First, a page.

27. P. A. Stephens and W. J. Sutherland . 1999. Consequences of the Allee effect for behavior, ecology and conservation.-. Trends in Ecology and Evolution 14:401–405. Google Scholar

  28. J. E. Swenson, N. Gerstl, B. Dahle, and A. Zedrosser . 2000. Action Plan for the Conservation of the Brown bear in Europe (Ursus arctos).-. Nature and environment 114 Series. Council of Europe Publishing. Strasbourg. 69. pp. Google Scholar

  29. I. L. Tumanov 1998. Reproductive characteristics of captive European brown bears and growth rates of their cubs in Russia.-. Ursus 10:63–65. Google Scholar

  30. T. Wiegand, J. Naves, T. Stephan, and A. Fernández . 1998. Assessing the risk of extinction for the brown bear (Ursus arctos) in the Cordillera Cantábrica, Spain.-. Ecological Monographs 68:539–570. Google Scholar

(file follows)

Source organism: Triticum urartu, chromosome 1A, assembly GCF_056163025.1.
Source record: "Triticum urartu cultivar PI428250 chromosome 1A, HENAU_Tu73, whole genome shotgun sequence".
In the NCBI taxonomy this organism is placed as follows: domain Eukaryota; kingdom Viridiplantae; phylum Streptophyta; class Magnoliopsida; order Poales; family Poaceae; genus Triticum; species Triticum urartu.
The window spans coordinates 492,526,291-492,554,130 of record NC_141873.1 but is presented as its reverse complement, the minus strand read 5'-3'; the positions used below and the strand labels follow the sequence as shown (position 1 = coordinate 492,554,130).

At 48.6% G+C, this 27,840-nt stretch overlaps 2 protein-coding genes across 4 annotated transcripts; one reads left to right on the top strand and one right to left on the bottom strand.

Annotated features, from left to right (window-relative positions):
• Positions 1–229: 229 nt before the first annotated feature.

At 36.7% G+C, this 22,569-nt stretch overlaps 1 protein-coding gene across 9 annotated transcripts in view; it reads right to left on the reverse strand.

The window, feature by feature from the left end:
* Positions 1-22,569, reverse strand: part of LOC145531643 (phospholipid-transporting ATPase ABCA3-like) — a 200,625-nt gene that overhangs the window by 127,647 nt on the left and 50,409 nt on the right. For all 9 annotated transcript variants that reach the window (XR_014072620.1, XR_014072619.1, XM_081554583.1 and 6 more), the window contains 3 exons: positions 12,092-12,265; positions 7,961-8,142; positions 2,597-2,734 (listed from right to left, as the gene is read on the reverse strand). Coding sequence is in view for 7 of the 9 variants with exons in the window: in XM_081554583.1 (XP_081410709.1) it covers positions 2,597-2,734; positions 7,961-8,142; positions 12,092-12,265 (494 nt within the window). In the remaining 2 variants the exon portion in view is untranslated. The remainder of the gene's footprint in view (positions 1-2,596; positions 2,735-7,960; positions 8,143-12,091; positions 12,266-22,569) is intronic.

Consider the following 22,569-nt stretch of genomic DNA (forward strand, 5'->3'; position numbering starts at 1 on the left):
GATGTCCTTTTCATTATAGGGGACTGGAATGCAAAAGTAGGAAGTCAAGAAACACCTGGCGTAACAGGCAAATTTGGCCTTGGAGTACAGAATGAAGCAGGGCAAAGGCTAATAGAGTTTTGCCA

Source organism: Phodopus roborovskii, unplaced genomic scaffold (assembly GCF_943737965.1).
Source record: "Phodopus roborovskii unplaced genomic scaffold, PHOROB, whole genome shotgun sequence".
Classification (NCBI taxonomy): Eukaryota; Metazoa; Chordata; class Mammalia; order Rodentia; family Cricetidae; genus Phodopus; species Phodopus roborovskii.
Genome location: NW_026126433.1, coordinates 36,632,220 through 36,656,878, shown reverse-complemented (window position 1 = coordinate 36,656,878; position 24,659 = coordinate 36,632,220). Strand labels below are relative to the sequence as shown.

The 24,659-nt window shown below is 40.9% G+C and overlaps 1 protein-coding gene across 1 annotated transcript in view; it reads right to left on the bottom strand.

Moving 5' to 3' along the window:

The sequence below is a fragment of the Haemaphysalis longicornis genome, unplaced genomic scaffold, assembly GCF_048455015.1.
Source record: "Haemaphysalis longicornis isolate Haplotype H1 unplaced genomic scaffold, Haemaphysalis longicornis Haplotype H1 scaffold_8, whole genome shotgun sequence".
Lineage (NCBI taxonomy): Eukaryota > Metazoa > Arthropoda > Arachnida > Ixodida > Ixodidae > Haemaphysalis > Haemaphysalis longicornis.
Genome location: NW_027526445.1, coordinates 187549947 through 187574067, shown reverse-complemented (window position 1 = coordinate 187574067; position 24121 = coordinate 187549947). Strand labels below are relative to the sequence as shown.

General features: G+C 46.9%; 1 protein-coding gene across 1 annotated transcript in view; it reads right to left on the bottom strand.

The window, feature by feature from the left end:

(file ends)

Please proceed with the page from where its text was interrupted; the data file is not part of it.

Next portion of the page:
31. M. A. Vaisfeld and I. E. Chestin . 1993. Bears. Distribution, Ecology, Use and Protection. Game animals of Russia and adjacent countries and their environment. Nauka. Moscow. 519. pp. Google Scholar


[1] Communicated by Associate Editor: Andrew E. Derocher

Alberto Fernández-Gil, Javier Naves, and Miguel Delibes "Courtship of brown bears Ursus arctos in northern Spain: phenology, weather, habitat and durable mating areas," Wildlife Biology 12(4), (1 December 2006).[367:COBBUA]2.0.CO;2
Received: 1 November 2004; Accepted: 1 February 2006; Published: 1 December 2006

Back to Top